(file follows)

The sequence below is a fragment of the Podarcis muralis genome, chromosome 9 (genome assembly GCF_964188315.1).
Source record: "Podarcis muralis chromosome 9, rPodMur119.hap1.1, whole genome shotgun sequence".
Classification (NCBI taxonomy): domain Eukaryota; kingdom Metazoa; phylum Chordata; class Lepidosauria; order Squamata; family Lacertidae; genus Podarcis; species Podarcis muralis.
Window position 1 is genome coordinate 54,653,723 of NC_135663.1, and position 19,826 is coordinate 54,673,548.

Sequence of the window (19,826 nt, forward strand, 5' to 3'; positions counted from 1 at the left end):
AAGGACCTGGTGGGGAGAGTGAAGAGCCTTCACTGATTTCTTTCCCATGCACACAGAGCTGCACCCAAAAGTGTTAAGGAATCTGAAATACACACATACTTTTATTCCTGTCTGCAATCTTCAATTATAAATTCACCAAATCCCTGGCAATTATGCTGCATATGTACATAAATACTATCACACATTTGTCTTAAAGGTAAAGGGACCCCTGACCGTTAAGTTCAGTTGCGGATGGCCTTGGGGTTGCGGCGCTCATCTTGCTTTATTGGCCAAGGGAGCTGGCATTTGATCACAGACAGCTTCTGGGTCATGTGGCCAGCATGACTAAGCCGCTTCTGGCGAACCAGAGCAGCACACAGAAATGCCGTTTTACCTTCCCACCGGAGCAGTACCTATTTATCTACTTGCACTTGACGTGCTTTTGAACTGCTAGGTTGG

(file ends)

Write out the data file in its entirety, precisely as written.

The sequence below is a fragment of the Podarcis muralis genome, chromosome 9 (genome assembly GCF_964188315.1).
Source record: "Podarcis muralis chromosome 9, rPodMur119.hap1.1, whole genome shotgun sequence".
Classification (NCBI taxonomy): domain Eukaryota; kingdom Metazoa; phylum Chordata; class Lepidosauria; order Squamata; family Lacertidae; genus Podarcis; species Podarcis muralis.
Window position 1 is genome coordinate 54,653,723 of NC_135663.1, and position 19,826 is coordinate 54,673,548.

Sequence of the window (19,826 nt, forward strand, 5' to 3'; positions counted from 1 at the left end):
AAGGACCTGGTGGGGAGAGTGAAGAGCCTTCACTGATTTCTTTCCCATGCACACAGAGCTGCACCCAAAAGTGTTAAGGAATCTGAAATACACACATACTTTTATTCCTGTCTGCAATCTTCAATTATAAATTCACCAAATCCCTGGCAATTATGCTGCATATGTACATAAATACTATCACACATTTGTCTTAAAGGTAAAGGGACCCCTGACCGTTAAGTTCAGTTGCGGATGGCCTTGGGGTTGCGGCGCTCATCTTGCTTTATTGGCCAAGGGAGCTGGCATTTGATCACAGACAGCTTCTGGGTCATGTGGCCAGCATGACTAAGCCGCTTCTGGCGAACCAGAGCAGCACACAGAAATGCCGTTTTACCTTCCCACCGGAGCAGTACCTATTTATCTACTTGCACTTGACGTGCTTTTGAACTGCTAGGTTGG